Bocal

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Bassoon Bocal The bocal is used by inserting the cork end into the instrument (in this case a bassoon). The prepared reed is then placed on the other end of the bocal.

A bocal is a curved, tapered tube, which is an integral part of certain woodwind instruments, including double reed instruments such as the bassoon, contrabassoon, English horn, and oboe d'amore, as well as the larger recorders. In the double reed instruments, the bocal connects the reed to the rest of the instrument; in the case of larger recorders, the bocal directs air from the player's mouth to the fipple. Bocals can be made from a variety of metals, including nickel silver, brass, sterling silver, or even gold, and are covered at the lower end with a cork sleeve, allowing the bocal to fit tightly in the socket at the top of the instrument. More recently, at least one maker is producing bocals made of hardwood.[1] The reed either fits directly on to the tapered end of the bocal (as with the bassoon) or is tied to a metal tube which fits to the bocal (as with the English horn).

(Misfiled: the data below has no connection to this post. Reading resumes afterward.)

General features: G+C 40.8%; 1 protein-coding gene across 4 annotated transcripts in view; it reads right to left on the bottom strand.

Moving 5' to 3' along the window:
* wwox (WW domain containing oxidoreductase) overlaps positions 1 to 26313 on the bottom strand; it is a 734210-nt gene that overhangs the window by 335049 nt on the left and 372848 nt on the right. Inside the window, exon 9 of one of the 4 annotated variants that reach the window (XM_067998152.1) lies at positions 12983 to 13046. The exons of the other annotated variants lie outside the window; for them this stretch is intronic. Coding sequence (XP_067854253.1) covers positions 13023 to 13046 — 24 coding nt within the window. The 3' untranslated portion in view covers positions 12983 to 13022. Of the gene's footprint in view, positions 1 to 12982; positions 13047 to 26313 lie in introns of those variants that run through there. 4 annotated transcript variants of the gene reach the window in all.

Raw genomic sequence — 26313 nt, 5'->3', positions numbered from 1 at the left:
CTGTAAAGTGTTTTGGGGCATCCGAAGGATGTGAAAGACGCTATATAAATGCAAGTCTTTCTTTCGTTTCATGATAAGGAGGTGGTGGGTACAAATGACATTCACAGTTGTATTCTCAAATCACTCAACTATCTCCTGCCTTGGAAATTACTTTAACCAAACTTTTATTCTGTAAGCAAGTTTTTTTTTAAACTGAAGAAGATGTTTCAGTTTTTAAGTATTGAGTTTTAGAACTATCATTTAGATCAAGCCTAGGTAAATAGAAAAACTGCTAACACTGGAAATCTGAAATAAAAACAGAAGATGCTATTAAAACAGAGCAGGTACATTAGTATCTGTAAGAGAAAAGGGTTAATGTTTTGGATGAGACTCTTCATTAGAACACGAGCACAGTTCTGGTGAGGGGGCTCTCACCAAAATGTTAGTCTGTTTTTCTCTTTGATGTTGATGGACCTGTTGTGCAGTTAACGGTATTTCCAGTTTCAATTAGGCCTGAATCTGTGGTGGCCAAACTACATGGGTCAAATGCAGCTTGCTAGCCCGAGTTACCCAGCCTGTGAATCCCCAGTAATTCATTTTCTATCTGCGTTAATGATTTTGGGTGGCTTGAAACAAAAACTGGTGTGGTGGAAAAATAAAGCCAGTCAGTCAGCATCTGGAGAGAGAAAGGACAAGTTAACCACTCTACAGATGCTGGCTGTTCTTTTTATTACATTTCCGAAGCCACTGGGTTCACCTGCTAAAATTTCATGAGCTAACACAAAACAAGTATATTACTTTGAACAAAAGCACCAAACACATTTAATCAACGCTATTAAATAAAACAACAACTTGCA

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Sources[edit]

  1. ^ "Paraschos Bassoon Bocal", RobertRonnes.com.